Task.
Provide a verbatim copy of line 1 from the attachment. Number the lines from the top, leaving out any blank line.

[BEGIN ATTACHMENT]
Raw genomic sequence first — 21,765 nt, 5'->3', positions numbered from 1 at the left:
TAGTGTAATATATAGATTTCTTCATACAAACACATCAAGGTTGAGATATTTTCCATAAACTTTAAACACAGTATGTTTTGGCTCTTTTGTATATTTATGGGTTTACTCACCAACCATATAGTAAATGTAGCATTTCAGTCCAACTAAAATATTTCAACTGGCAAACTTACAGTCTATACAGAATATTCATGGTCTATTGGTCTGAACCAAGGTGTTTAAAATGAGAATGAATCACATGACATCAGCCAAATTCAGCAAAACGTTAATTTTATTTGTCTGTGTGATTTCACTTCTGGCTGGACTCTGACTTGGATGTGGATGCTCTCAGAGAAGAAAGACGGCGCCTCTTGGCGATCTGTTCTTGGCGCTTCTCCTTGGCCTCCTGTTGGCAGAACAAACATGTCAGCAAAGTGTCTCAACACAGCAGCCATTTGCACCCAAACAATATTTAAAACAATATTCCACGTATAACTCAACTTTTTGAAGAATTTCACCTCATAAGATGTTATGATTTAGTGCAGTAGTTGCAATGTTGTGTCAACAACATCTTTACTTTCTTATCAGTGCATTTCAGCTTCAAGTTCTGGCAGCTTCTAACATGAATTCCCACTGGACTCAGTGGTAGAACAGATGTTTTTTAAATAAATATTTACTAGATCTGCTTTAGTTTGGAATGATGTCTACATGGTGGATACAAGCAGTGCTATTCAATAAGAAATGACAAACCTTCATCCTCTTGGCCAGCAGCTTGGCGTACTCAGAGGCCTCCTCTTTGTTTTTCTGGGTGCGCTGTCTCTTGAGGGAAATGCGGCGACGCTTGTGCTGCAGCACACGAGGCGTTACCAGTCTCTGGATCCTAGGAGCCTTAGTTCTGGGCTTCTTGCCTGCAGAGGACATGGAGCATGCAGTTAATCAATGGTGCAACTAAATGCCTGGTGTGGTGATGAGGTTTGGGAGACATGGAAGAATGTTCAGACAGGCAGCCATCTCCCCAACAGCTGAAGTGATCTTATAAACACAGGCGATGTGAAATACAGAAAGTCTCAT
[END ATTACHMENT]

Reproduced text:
Raw genomic sequence first — 21,765 nt, 5'->3', positions numbered from 1 at the left: